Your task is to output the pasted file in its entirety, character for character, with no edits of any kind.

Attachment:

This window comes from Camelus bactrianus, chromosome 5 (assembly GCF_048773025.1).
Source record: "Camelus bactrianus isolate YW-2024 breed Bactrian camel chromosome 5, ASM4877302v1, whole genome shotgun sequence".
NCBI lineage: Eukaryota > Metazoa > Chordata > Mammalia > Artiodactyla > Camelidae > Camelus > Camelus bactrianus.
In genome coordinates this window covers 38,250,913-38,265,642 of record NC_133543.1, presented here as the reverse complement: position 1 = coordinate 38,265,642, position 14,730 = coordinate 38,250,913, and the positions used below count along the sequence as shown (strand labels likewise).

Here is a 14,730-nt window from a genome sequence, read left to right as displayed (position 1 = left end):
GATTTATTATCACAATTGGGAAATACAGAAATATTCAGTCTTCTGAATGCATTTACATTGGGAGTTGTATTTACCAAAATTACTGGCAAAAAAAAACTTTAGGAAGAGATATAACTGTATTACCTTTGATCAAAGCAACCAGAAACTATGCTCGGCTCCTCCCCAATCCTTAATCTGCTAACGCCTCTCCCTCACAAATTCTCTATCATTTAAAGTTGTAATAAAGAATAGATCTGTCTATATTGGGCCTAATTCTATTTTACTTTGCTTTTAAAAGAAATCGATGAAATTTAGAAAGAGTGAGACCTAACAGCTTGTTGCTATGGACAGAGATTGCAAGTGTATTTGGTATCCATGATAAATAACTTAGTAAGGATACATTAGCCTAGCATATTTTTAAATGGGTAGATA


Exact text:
This window comes from Camelus bactrianus, chromosome 5 (assembly GCF_048773025.1).
Source record: "Camelus bactrianus isolate YW-2024 breed Bactrian camel chromosome 5, ASM4877302v1, whole genome shotgun sequence".
NCBI lineage: Eukaryota > Metazoa > Chordata > Mammalia > Artiodactyla > Camelidae > Camelus > Camelus bactrianus.
In genome coordinates this window covers 38,250,913-38,265,642 of record NC_133543.1, presented here as the reverse complement: position 1 = coordinate 38,265,642, position 14,730 = coordinate 38,250,913, and the positions used below count along the sequence as shown (strand labels likewise).

Here is a 14,730-nt window from a genome sequence, read left to right as displayed (position 1 = left end):
GATTTATTATCACAATTGGGAAATACAGAAATATTCAGTCTTCTGAATGCATTTACATTGGGAGTTGTATTTACCAAAATTACTGGCAAAAAAAAACTTTAGGAAGAGATATAACTGTATTACCTTTGATCAAAGCAACCAGAAACTATGCTCGGCTCCTCCCCAATCCTTAATCTGCTAACGCCTCTCCCTCACAAATTCTCTATCATTTAAAGTTGTAATAAAGAATAGATCTGTCTATATTGGGCCTAATTCTATTTTACTTTGCTTTTAAAAGAAATCGATGAAATTTAGAAAGAGTGAGACCTAACAGCTTGTTGCTATGGACAGAGATTGCAAGTGTATTTGGTATCCATGATAAATAACTTAGTAAGGATACATTAGCCTAGCATATTTTTAAATGGGTAGATA